Can Covid affect your periods?
Because Covid 19 is still a relatively new phenomenon there hasn’t been a huge amount of research conducted to date which is frustrating, but as time goes on we will continue to know more.
However, you’ve probably seen people online saying they’ve noticed changes in their cycle as they recover from a Covid 19 infection.
Some of the reported changes have included:
- Heavier periods
- Lighter periods
- Less regular periods
A 2021 study assessed data from 177 menstruating people with COVID-19. Researchers found 25% (45 out of 177 people) noticed changes in their periods. 36 said their periods were significantly lighter while 9 said their periods were significantly heavier.
People with severe COVID-19 were more likely to have a menstrual cycle that was longer than 37 days. Researchers found that 34 percent of people with severe illness had long cycles, compared to 19 percent of people with a mild case.
When researchers compared menstrual cycle length during COVID-19 to an individual’s normal cycle length, they found that 50 out of 177 people (28 percent) had changes in their menstrual cycle. Most experienced a longer-than-normal cycle during their illness, although some had a shorter cycle.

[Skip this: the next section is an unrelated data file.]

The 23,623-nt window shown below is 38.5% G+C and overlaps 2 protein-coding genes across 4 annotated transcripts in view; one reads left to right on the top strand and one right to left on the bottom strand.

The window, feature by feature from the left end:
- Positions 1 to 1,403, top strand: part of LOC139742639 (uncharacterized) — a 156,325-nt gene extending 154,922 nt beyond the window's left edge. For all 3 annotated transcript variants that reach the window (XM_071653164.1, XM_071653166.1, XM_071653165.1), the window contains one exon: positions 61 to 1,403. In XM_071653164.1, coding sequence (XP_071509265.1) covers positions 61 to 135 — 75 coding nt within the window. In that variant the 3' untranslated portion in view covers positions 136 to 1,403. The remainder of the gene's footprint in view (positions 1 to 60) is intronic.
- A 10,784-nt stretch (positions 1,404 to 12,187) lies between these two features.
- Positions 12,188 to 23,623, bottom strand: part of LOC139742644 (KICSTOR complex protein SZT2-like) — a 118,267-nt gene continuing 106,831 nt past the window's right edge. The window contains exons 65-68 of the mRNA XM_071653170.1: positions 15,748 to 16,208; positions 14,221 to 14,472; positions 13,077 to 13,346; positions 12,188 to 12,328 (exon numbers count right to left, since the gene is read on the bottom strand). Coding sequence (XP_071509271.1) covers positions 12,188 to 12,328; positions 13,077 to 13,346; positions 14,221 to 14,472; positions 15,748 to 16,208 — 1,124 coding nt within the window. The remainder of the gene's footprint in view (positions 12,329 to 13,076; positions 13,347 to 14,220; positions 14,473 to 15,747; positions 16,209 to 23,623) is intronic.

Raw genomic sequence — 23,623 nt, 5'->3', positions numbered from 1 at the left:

The levels of sex hormones, such as estrogen and progesterone from 91 people with COVID-19 were compared to 91 people without COVID-19. No difference was found between the two groups.
The researchers found that 99% of participants who had noticed some changes to the periods returned to their normal menstrual volume and cycle length two months after having COVID-19.
So what about the vaccine. Can the COVID-19 vaccine affect your period?
We don’t know much about this. Dr Jen Gunter talks about the frustration lack of studies in her blog The Vajenda. While she says it’s highly unlikely the vaccine has any long-term affects on menstruation, she also rightly says everyone who has a vaccine should be informed of what to look out for in terms of any possible changes to their menstrual cycle. Dr Gunter stresses, however, that any potential effects on menstruation should not ever warrant avoiding a vaccine.
“Given the potential damaging effects, both short and long term, of getting COVID-19, the best way to protect your overall health and your menstrual cycle is to get vaccinated.”
If you’d like to help grow the understanding of the impact of the COVID-19 vaccine on menstruation, Dr Kathryn Clancy from the University of Illinois has recently launched a voluntary study to understand the menstrual experiences of people after they have been vaccinated for COVID-19. If you’ve had a vaccination and would like to take part click here.